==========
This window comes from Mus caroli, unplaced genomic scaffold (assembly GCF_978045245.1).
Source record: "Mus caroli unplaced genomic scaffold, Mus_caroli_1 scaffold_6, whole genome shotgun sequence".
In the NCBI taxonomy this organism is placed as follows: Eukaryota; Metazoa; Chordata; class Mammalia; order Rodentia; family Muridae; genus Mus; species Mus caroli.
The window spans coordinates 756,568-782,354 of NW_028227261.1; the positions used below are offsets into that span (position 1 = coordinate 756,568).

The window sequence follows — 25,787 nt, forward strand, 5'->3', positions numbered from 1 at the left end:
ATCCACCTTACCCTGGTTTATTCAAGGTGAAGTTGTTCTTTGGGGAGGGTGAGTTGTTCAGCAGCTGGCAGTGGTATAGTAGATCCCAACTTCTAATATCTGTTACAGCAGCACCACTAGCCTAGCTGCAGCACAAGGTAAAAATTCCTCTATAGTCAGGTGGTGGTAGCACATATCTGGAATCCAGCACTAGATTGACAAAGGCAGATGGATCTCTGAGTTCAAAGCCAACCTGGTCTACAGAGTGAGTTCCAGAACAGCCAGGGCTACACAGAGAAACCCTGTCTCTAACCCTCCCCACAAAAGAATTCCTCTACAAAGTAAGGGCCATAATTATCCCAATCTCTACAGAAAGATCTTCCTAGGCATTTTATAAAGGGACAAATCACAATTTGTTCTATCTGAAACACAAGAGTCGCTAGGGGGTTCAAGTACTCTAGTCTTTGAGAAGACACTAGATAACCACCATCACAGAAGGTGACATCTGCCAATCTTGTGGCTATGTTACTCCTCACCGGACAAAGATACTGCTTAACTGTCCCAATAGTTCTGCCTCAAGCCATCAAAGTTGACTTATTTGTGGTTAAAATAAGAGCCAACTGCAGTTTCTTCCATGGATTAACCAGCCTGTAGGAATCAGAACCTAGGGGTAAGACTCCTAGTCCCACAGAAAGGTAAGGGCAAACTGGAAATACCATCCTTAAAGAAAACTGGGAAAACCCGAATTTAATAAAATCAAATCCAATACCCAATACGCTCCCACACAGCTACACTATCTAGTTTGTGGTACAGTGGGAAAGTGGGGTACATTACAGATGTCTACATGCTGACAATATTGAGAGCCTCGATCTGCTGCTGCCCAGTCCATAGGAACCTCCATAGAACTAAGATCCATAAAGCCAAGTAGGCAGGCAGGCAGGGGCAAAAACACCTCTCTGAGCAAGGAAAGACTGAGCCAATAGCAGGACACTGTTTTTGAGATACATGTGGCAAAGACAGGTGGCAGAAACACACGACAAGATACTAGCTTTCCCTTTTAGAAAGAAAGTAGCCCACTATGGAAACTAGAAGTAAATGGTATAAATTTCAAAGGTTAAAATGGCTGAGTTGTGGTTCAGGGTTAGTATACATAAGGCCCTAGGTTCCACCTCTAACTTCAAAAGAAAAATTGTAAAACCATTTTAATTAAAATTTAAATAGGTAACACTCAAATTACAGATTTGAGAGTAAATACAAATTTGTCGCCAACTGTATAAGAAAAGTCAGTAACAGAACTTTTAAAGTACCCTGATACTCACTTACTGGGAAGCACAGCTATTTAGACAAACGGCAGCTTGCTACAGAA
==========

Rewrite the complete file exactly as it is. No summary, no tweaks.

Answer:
This window comes from Mus caroli, unplaced genomic scaffold (assembly GCF_978045245.1).
Source record: "Mus caroli unplaced genomic scaffold, Mus_caroli_1 scaffold_6, whole genome shotgun sequence".
In the NCBI taxonomy this organism is placed as follows: Eukaryota; Metazoa; Chordata; class Mammalia; order Rodentia; family Muridae; genus Mus; species Mus caroli.
The window spans coordinates 756,568-782,354 of NW_028227261.1; the positions used below are offsets into that span (position 1 = coordinate 756,568).

The window sequence follows — 25,787 nt, forward strand, 5'->3', positions numbered from 1 at the left end:
ATCCACCTTACCCTGGTTTATTCAAGGTGAAGTTGTTCTTTGGGGAGGGTGAGTTGTTCAGCAGCTGGCAGTGGTATAGTAGATCCCAACTTCTAATATCTGTTACAGCAGCACCACTAGCCTAGCTGCAGCACAAGGTAAAAATTCCTCTATAGTCAGGTGGTGGTAGCACATATCTGGAATCCAGCACTAGATTGACAAAGGCAGATGGATCTCTGAGTTCAAAGCCAACCTGGTCTACAGAGTGAGTTCCAGAACAGCCAGGGCTACACAGAGAAACCCTGTCTCTAACCCTCCCCACAAAAGAATTCCTCTACAAAGTAAGGGCCATAATTATCCCAATCTCTACAGAAAGATCTTCCTAGGCATTTTATAAAGGGACAAATCACAATTTGTTCTATCTGAAACACAAGAGTCGCTAGGGGGTTCAAGTACTCTAGTCTTTGAGAAGACACTAGATAACCACCATCACAGAAGGTGACATCTGCCAATCTTGTGGCTATGTTACTCCTCACCGGACAAAGATACTGCTTAACTGTCCCAATAGTTCTGCCTCAAGCCATCAAAGTTGACTTATTTGTGGTTAAAATAAGAGCCAACTGCAGTTTCTTCCATGGATTAACCAGCCTGTAGGAATCAGAACCTAGGGGTAAGACTCCTAGTCCCACAGAAAGGTAAGGGCAAACTGGAAATACCATCCTTAAAGAAAACTGGGAAAACCCGAATTTAATAAAATCAAATCCAATACCCAATACGCTCCCACACAGCTACACTATCTAGTTTGTGGTACAGTGGGAAAGTGGGGTACATTACAGATGTCTACATGCTGACAATATTGAGAGCCTCGATCTGCTGCTGCCCAGTCCATAGGAACCTCCATAGAACTAAGATCCATAAAGCCAAGTAGGCAGGCAGGCAGGGGCAAAAACACCTCTCTGAGCAAGGAAAGACTGAGCCAATAGCAGGACACTGTTTTTGAGATACATGTGGCAAAGACAGGTGGCAGAAACACACGACAAGATACTAGCTTTCCCTTTTAGAAAGAAAGTAGCCCACTATGGAAACTAGAAGTAAATGGTATAAATTTCAAAGGTTAAAATGGCTGAGTTGTGGTTCAGGGTTAGTATACATAAGGCCCTAGGTTCCACCTCTAACTTCAAAAGAAAAATTGTAAAACCATTTTAATTAAAATTTAAATAGGTAACACTCAAATTACAGATTTGAGAGTAAATACAAATTTGTCGCCAACTGTATAAGAAAAGTCAGTAACAGAACTTTTAAAGTACCCTGATACTCACTTACTGGGAAGCACAGCTATTTAGACAAACGGCAGCTTGCTACAGAA